Efficiency Wage Hypothesis—The Case of Pakistan
The object of this paper is to present an exposition of Efficiency Wage theory, and to test its basic assertions in the context of Pakistan. The Great Depression of 1929 showed that labour disequilibrium persists for long periods of time. One of the causes of this was rigidity of nominal wages, which was assumed without explanation by Keynes in his General Theory. Stagflation in the 1970s led to re-examination of Keynesian theories and a search for a satisfactory theoretical explanation of wage rigidity. Efficiency Wage theories provide an explanation by suggesting that worker productivity increases with wage. This means that firms may not have incentive to cut wages even when they are above equilibrium. Substantial empirical evidence for efficiency wages has been found in the context of advanced economies, but there is very little literature for developingcountries. Saygili (1998) has given evidence for efficiency wages in the Turkish economy. Nasir (2000) provides empirical evidence for a wage differential between private and public sectors in Pakistan, which conforms to efficiency wage considerations. In this paper, we show that the textile sector in Pakistan appears to offer efficiency wages, while other sectors conform to neoclassical competitive labour market theorie
Volume (Year): 44 (2005)
Issue (Month): 4 ()
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- Zafar Mueen Nasir, 2000. "Earnings Differential between Public and Private Sectors in Pakistan," The Pakistan Development Review, Pakistan Institute of Development Economics, vol. 39(2), pages 111-130.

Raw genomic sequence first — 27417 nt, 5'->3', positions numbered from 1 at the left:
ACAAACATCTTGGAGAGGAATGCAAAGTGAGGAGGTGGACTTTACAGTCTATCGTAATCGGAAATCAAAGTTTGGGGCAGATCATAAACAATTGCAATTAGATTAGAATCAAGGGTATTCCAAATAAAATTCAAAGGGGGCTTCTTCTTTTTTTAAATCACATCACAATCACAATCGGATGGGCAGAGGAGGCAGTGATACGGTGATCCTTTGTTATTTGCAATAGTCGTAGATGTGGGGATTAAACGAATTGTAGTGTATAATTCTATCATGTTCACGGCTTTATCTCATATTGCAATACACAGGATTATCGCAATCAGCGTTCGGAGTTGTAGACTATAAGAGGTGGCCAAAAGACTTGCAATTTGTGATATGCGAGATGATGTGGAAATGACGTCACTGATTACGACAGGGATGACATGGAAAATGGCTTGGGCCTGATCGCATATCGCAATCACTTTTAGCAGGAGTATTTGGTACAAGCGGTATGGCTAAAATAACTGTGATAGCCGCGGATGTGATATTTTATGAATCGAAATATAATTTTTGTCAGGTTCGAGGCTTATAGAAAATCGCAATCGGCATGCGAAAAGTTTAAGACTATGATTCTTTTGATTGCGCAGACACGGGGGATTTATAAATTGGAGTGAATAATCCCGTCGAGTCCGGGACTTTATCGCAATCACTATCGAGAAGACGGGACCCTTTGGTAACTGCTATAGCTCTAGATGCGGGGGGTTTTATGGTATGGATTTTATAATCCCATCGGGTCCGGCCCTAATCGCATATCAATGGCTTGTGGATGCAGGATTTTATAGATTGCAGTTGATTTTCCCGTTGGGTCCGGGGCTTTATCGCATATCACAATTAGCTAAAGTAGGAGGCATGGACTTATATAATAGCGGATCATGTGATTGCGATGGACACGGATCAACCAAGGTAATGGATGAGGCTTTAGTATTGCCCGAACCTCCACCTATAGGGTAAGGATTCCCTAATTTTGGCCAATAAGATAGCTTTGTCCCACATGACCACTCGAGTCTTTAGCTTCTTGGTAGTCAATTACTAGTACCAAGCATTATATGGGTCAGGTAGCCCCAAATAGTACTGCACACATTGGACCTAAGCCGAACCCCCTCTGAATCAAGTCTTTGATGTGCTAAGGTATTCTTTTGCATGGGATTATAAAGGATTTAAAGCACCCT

- Akerlof, George A, 1984. "Gift Exchange and Efficiency-Wage Theory: Four Views," American Economic Review, American Economic Association, vol. 74(2), pages 79-83, May.
- Huang, Tzu-Ling & Hallam, Arne & Orazem, Peter & Paterno, Elizabeth M., 1998. "Empirical Tests of Efficiency Wage Models," Staff General Research Papers 1325, Iowa State University, Department of Economics.
- Huang, Tzu-Ling, et al, 1998. "Empirical Tests of Efficiency Wage Models," Economica, London School of Economics and Political Science, vol. 65(257), pages 125-43, February.
- Solow, Robert M., 1979. "Another possible source of wage stickiness," Journal of Macroeconomics, Elsevier, vol. 1(1), pages 79-82.
- repec:tpr:qjecon:v:105:y:1990:i:2:p:255-83 is not listed on IDEAS
- Levine, David I, 1992. "Can Wage Increases Pay for Themselves? Tests with a Production Function," Economic Journal, Royal Economic Society, vol. 102(414), pages 1102-15, September.
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